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Slower Payrolls May Be a Warning Sign… But of What?
Friday, May 06, 2016

In some ways, the April jobs report was a pessimist’s dream. The slowdown in job gains means either that weakness in recent economic data and corporate profits is finally hitting the labor market or that we are approaching what economists call “full employment.” In the latter case, the Fed needs to worry not only about when to raise rates, but how to talk up that possibility and avoid getting hopelessly out of sync with the financial markets.

Yet the report itself was actually pretty solid. The headline figures were certainly disappointing: nonfarm payroll growth slowed to 160,000 (from 208,000) and the prior two months were revised downward by a cumulative 19,000. The unemployment rate was unchanged at 5.0% and that was accompanied by a decline in the labor force participation rate. Yet behind those headlines stood some respectable underlying trends: the number of people reporting that they were unemployed declined and the 3-month moving average of payrolls barely budged (200,000 versus 209,000 as reported in the March jobs figures, now revised down to 203,000), since January was a similarly weak month. Even the single-month figure of 160,000 is well above the level needed to keep the unemployment rate declining.

The story gets better when you look at the industry breakdown. Slowdowns in job gains were concentrated in just a few sectors – and not particularly surprising ones. Construction jobs pulled back after a few hot months, but housing permits have dipped too. Retail trade jobs were down, but what do you expect after three months of soft consumer spending? Most other industry categories held fairly steady, and several posted significant improvements, including professional and business services and even manufacturing. Of course, the decline in retail jobs is not a good sign for April consumer spending, but the steadiness in temporary jobs is a modest positive.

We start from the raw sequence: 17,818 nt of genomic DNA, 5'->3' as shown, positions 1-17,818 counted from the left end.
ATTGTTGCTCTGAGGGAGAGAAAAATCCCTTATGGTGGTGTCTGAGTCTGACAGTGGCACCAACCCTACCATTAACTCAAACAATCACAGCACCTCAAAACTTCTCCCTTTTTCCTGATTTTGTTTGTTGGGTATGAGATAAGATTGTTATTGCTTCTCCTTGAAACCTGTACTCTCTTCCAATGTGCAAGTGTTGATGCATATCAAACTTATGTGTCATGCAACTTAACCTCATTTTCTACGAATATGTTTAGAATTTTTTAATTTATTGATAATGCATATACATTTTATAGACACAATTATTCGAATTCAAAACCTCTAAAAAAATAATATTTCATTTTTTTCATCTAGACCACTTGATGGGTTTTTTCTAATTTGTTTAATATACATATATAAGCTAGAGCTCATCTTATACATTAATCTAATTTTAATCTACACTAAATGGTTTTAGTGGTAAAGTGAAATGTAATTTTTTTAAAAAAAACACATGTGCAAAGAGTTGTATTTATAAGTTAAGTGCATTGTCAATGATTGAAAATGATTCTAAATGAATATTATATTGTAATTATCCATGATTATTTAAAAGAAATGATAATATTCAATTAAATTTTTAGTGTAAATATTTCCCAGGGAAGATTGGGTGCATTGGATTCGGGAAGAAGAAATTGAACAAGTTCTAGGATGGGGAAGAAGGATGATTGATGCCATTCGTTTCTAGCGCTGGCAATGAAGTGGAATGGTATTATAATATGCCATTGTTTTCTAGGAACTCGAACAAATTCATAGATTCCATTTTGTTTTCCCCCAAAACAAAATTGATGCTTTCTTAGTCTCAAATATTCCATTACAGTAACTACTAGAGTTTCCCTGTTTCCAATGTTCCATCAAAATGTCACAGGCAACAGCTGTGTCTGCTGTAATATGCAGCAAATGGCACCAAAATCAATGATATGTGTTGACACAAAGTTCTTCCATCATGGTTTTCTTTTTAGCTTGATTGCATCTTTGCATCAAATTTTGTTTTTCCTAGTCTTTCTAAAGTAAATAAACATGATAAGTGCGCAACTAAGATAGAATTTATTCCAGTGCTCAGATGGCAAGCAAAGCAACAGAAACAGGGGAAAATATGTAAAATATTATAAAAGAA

Two points of data received some hype in the lead-up to and immediate aftermath of the report, but they weren’t really all that exciting. Yes, the decline in labor force participation was disappointing. It reversed the prior two months’ gains and then some. In part, this may have been a reversion to the longer term trend after a string of upticks. Many economists believe that long-term demographic trends will continue to send participation lower over time. That would be consistent with an argument that surfaced this week about the prior rise in participation being caused not by people being pulled into the job market but by an abnormal (and perhaps temporary) slowdown in workers exiting the market – for example, by delaying retirement.

As for wages, don’t get too excited about the modest rise in average hourly earnings (AHE) to a 12-month gain of 2.5%. A calendar quirk had been widely expected to drive this number higher and the final print was merely on expectations. While it’s encouraging to see another month of solid wage growth, this is not a clear break-out number. That said, the 2-month annualized growth rate in AHE now stands at 3.4%, versus 2.4% for the 3-month annualized growth rate, so we are only one or two strong reports away from more serious concerns about wage inflation. It’s still a game of inches, I’m afraid.

Barring a dramatic turnaround over the next 4 to 6 weeks, there’s enough weakness in this report and other recent data to keep a June rate hike off the table. But don’t expect the Fed to come out and admit that. As much as the growth outlook looks weak and its risks biased to the downside, policy makers can’t ignore the signs that the domestic labor market may be close to full employment. As ever, the Fed’s job is to keep the market honest – and in this case, on board with watchful waiting.

about the author

As chief economist at iCIMS, an industry-leading provider of talent acquisition software, Josh Wright leads a team of data scientists in analyzing emerging trends in the U.S. labor market